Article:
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Part II

| September/October 1954

  • Baker Separator
    The Baker Separator, left side
  • Baker Separator
    Skeleton view of the Baker Separator.
  • Baker Traction Engine
    The Baker Traction Engine
  • 1901 Baker Engine
    Baker Engine, 1901

  • Baker Separator
  • Baker Separator
  • Baker Traction Engine
  • 1901 Baker Engine

The years of World War I with their lessons on fuel economies turned Abner D. Baker's thoughts to improving the fuel and water consumption of his traction engines. In searching the field of stationary steam engines, where economy had always been the watchword, he was impressed by the savings in fuel and water made with a new type of cylinder construction known as the uni-flow. He then set about to introduce this type of cylinder construction in the traction engine field.

By 1916 he was able to offer his customers their choice of either the new 'Uni-flow' or the old 'Counter-flow' types. These new 'Uni-flow' engines carried a higher steam pressure (190 pounds) and were painted blue to distinguish them from the 'Counter-flow' type (140 pounds) which were painted green on the engine and machinery portions while the gearing and wheels were red.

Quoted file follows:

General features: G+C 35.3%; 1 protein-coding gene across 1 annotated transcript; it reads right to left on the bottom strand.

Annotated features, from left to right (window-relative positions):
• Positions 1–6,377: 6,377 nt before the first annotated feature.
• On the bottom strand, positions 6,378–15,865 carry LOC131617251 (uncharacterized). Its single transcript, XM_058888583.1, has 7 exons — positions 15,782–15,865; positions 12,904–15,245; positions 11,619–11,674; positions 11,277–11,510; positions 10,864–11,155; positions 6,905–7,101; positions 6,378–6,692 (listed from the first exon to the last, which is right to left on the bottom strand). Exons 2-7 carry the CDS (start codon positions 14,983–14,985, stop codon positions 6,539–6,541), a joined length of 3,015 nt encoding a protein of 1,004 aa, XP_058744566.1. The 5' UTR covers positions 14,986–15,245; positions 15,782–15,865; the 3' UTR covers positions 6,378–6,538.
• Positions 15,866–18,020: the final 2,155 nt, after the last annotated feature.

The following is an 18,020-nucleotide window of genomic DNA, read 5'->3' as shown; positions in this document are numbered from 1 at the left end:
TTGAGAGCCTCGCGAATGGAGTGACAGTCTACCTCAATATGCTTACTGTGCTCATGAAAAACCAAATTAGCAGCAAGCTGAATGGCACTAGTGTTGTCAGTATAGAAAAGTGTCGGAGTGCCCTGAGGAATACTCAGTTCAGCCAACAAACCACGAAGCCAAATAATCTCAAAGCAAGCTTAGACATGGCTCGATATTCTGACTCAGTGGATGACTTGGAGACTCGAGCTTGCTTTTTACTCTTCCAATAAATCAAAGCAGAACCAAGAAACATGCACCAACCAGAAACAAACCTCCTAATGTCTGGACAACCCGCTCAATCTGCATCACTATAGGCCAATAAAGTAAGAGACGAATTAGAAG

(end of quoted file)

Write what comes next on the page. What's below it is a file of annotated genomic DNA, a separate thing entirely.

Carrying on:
Shortly after, another fuel and water saving device was placed on the market by the company to be used exclusively with their traction engines. This was a super-heating device which was placed on the smoke box end of the boiler. It made use of the heat still left in the combustion gases (as they passed up through the smoke stack) to increase the temperature and dryness of the steam passing from the boiler to the cylinder. These 'Super-heaters' were placed in a number of Baker engines. The natural tendency of most machine men to prefer more simple things, caused it to be used less than the savings it could affect would have warranted.

For some time the company had been working on a small size threshing machine for use by small rings and individual farmers. They now introduced their 'Baker Jr.,' threshing machine. It was a 24x40 size. It followed the pattern of the larger machines in many details varying almost only in size.

Louis R. Baker, son of Abner D., who since a boy had played and worked at the shop was now taking an active part in the design of new machines and the factory management.

In the year 1920 the company suffered severe property damage to their plant as the result of a tornado. The loss estimated to be over sixty thousand dollars. Repairs were soon made and work went on as usual.

1/20/2018 11:47:51 AM

I love the articles about the AD BAKER THRESHING MACHINE. My Dad owned one in the early 50s and it did an outstanding job cleaning grain due to it's twin fans. Dad used an EAGLE 6 on the belt which did an excellent job because of the HERCULES ENGINE.I hope to find more information on the thresher and will continue to search.


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